I was sent an old list of the fifty most frequently banned books (which was taken from a book published in 1994, titled Banned in the U.S.A., by Herbert N. Foerstel).  http://www.nytimes.com/library/cyber/nation/082297nation-list.html.  I don’t know how the list was compiled but I found it revealing.  First, I clearly understand why some of the books would be of worry to parents and recognize the objectionable material in them (for instance, Catcher in the Rye).  However, I found myself reacting with great surprise to some of the banned books.  It has been awhile since I read a Roald Dahl book but I always loved them, as did my children.  I really can’t think of what could be found objectionable.  And I think that Tom Sawyer made the list just because it was the companion novel to Huckleberry Finn.  A Wrinkle in Time?  Really? The Great Gilly Hopkins?  That is one of the best children’s books ever.  Maybe I am not sensitive enough, but I don’t get it. 

As I indicated in my previous post, I believe we have a responsibility to protect our children from the garbage that sometimes passes as literature.  I admire parents that truly take the time to protect their children, but sometimes I think we can be a little too sensitive.  My feelings on this subject crystallized when I read about a Virginia school board that removed the Sherlock Holmes book, A Study in Scarlet, from the shelves.  Why?  Because it is “offensive to Mormons.”   I have read all of the Sherlock Holmes books several times.  I read A Study in Scarlet when I was very young (preteen).  As a Mormon myself, I found the references to Mormonism to be unflattering.  However, I still enjoyed the story and the literature of Sherlock Holmes.  I was not offended, even though it taught me a little about how others may view me.  I would never think about stopping my children from reading A Study in Scarlet, although I would probably want to identify for them the bigotry that is contained in the story. 

My bottom line is that we shouldn’t ban great literature merely because it might in some way make us uncomfortable.  Sometimes we learn from our discomfort.  And it wouldn’t hurt to learn to laugh at ourselves a little more.  Too much sensitivity may close us off from wonderful perspectives of those who see the world differently than we do.  Protect our children: I am all for that.  Protect ourselves:  I am all for that too.  That is one of the purposes of this website.  It helps us chose the books that fall within the standards we set for our literature.  But let us also be careful not to miss out on great literature by eliminating every book that contains anything with which we might disagree.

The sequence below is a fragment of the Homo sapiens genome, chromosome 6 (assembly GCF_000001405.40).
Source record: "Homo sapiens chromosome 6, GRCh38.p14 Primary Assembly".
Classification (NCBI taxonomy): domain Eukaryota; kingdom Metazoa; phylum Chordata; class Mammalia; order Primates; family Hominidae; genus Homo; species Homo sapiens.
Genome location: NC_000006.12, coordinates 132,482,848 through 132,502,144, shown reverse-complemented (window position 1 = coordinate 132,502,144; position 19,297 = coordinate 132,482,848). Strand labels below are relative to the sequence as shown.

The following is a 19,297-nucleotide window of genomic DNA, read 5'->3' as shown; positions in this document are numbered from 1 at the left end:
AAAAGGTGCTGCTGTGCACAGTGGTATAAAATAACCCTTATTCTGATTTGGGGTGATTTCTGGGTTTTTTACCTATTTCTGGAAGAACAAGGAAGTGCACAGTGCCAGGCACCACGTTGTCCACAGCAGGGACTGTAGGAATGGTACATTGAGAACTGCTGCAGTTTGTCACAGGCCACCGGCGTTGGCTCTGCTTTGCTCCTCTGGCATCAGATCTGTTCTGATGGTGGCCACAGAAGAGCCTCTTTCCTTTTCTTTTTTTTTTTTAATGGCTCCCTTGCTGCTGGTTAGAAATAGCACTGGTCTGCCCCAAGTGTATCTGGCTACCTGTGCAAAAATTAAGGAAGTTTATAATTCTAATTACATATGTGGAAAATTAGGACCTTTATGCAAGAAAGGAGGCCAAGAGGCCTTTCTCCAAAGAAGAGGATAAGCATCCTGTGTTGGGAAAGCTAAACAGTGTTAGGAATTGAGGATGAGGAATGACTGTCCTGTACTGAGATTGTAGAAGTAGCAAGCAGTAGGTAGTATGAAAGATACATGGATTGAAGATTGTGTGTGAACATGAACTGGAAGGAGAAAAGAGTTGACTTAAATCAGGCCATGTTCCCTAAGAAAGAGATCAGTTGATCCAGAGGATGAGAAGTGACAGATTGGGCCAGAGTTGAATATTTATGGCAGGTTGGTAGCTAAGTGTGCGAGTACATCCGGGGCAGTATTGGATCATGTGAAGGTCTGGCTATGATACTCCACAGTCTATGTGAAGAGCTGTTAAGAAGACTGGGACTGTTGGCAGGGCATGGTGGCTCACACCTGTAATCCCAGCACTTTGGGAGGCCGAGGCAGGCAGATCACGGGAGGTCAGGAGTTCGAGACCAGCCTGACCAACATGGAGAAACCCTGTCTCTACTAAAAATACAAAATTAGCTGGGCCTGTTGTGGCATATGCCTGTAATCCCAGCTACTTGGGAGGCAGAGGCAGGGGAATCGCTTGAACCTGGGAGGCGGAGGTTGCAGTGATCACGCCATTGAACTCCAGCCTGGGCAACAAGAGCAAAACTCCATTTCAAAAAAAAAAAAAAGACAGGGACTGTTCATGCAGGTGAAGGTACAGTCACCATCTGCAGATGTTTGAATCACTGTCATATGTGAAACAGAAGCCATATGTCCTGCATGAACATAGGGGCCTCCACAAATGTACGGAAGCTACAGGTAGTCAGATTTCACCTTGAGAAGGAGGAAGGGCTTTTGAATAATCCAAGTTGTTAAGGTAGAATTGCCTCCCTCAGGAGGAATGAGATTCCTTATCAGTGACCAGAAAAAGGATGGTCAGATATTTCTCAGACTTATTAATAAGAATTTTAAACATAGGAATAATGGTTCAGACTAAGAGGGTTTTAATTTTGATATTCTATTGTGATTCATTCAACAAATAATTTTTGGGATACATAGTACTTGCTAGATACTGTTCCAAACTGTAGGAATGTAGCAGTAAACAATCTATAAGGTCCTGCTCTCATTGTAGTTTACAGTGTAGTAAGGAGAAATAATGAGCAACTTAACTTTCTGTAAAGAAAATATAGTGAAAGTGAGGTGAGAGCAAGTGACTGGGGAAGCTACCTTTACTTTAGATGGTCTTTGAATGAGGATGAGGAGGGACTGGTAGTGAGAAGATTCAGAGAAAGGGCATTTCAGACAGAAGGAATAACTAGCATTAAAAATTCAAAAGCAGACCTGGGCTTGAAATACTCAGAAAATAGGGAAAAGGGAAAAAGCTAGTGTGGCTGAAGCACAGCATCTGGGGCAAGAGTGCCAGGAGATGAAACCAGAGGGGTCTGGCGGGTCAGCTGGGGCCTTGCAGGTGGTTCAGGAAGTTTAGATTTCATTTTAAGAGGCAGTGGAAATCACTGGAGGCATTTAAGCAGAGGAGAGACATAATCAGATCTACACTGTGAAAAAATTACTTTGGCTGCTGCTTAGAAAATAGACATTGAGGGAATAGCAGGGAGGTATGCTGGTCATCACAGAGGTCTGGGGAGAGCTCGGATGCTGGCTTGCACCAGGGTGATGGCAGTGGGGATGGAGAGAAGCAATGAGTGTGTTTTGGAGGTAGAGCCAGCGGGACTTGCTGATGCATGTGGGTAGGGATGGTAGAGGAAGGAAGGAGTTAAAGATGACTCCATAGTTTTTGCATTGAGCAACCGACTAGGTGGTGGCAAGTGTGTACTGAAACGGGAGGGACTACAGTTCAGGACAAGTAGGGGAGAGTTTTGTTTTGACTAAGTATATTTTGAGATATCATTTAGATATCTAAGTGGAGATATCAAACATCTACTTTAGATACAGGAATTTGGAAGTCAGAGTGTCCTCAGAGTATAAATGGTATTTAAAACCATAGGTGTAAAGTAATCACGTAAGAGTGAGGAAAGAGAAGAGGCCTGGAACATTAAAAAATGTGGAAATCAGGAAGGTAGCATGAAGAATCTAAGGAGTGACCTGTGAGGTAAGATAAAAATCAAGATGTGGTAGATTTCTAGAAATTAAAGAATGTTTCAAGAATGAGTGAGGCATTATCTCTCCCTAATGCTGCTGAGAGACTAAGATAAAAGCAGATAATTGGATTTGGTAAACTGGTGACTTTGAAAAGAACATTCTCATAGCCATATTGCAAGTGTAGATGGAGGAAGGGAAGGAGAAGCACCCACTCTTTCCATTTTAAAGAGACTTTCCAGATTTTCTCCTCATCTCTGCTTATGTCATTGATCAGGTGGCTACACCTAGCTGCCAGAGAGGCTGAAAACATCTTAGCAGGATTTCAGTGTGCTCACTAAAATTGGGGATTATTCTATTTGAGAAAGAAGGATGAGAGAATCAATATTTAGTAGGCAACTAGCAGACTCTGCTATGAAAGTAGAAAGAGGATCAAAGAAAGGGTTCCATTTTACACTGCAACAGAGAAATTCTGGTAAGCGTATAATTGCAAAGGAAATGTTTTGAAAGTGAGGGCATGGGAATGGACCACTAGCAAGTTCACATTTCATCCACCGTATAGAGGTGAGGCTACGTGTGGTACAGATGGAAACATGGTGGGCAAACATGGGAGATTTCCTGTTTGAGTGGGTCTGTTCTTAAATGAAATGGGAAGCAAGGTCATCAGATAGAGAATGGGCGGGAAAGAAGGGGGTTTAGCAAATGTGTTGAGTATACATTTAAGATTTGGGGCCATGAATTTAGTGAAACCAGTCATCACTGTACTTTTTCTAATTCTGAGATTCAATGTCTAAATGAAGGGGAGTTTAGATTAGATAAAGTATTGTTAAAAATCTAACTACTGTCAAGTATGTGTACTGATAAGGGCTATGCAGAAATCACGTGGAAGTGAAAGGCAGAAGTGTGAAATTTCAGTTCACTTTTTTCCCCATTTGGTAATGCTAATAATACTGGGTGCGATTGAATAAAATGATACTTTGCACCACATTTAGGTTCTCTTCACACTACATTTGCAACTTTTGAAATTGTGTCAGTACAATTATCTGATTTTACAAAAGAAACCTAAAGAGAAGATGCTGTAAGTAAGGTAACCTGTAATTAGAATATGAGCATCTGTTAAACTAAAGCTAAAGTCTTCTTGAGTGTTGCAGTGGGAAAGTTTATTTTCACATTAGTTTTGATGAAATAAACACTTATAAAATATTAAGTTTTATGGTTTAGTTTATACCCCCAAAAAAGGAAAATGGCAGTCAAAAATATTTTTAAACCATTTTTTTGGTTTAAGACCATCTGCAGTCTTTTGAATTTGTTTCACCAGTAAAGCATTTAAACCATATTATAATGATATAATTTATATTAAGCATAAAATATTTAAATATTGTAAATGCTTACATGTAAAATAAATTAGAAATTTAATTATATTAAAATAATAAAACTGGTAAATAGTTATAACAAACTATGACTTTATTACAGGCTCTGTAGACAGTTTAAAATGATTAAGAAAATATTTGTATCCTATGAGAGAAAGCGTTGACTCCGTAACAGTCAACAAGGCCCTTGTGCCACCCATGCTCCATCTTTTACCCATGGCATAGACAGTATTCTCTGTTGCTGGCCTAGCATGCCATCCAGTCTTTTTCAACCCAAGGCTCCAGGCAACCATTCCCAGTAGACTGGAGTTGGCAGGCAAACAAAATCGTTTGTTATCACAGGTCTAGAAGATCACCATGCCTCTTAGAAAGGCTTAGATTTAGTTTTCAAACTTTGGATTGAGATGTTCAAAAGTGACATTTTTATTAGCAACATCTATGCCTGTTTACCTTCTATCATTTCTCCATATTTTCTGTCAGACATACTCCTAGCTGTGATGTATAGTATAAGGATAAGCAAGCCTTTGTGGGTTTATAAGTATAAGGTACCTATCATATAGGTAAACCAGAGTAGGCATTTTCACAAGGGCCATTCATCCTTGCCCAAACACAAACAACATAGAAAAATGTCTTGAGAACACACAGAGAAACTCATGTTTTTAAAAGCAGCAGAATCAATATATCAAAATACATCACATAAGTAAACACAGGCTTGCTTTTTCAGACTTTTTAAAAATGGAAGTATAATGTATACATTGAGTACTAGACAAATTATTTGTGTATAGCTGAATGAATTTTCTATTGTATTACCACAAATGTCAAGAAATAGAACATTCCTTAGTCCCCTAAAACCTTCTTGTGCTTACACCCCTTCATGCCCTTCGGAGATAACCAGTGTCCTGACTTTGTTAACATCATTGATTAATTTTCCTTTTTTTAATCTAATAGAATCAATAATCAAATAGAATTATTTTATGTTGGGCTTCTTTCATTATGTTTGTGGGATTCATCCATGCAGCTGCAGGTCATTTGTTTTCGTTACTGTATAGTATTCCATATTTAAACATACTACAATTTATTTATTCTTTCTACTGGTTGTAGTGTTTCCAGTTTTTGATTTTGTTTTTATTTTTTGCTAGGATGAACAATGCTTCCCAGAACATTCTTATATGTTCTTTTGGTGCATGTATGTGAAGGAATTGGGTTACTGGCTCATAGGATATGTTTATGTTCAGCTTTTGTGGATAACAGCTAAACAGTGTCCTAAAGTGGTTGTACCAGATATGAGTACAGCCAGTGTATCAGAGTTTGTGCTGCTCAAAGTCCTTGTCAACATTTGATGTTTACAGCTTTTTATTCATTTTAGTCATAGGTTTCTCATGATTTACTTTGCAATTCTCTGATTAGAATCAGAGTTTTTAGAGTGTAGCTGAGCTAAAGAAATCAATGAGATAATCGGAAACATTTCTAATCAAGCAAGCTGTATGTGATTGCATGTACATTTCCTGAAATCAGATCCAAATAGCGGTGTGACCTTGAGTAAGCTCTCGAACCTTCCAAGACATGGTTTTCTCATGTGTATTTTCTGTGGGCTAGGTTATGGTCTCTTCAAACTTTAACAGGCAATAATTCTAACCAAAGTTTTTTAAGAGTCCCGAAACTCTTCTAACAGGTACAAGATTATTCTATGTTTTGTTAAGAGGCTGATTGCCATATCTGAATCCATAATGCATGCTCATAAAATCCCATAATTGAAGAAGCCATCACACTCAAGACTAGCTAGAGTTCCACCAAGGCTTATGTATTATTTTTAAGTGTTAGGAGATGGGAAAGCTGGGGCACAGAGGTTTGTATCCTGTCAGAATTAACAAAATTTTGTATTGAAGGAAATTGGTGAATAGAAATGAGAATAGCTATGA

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Banning Books

I have been reading with interest the most recent controversy over Mark Twain’s classic, The Adventures of Huckleberry Finn.  It is well known that the book has a long history of being banned from libraries.  Upon publication in 1885 it was banned from the public libraries of Concord, Massachusetts.  Since that time it has been banned from a variety of schools and libraries.  Earlier this year NewSouth Books published a new version in which they replaced the “n” word with the word “slave” and eliminated the word “injun.”  In publishing the altered edition, the publisher reasoned that by changing the language, the bans could be lifted and the book would again be read by students that otherwise would not be exposed to the book.

While I applaud involved communities, and especially parents that care about the content of the books both they and their children read (after all, that is the purpose of this website), I sometimes wonder if we do ourselves a disservice by avoiding what could be life altering–or at least soul searching–discussions with our families and friends.  As I have said before, knowing the content of a book is extremely important, but sometimes context is even more important.  The mere use of the “n” word in a book tells us something but not everything.  Was it used to shock?  Was it used to demonstrate the superiority of one race over another? Or perhaps it was used to show ignorance and prejudice–and therby argue for change in its readers.  If the use of offending words in a book causes us to examine our own prejudices and to lead to our commitment to eliminate prejudice, then our exposure to that word may well be beneficial.  My personal opinion is that Huckleberry Finn does just that.  Jim is  moral and upright and serves as an example of those qualities for Huck.  But the ignorance and prejudice of the times minimizes the opportunity to benefit from exposure to Jim’s morality.  Instead society distances itself from Jim.  The “n” word epitomizes that distance; that minimalizing of Jim.  In this way the book stands as an indictment of both the attitude and the “n” word that places Jim in an inferior position. 

As a side note, I am also bothered by the fact that the “n” word was replaced by the word “slave.”  Jim was not a slave, but a free man–at least as far as his legal status was concerned.  The “n” word was used in a more insidious manner and the word “slave” deprives the book of both accuracy and the ability to provoke thought.

Ultimately, the issue of banning, editing (and sometimes simply avoiding) will be a personal decision.  Some books have no redeeming value, or the value is so hidden that trudging through the muck for the single gold fleck simply isn’t worth it.  On the other hand, if we can inspect a fleck of filth, recognize it for what it is and thereby improve ourselves, isn’t the examination worth it?

As I intend to examine this topic further in future posts, I would welcome your feedback.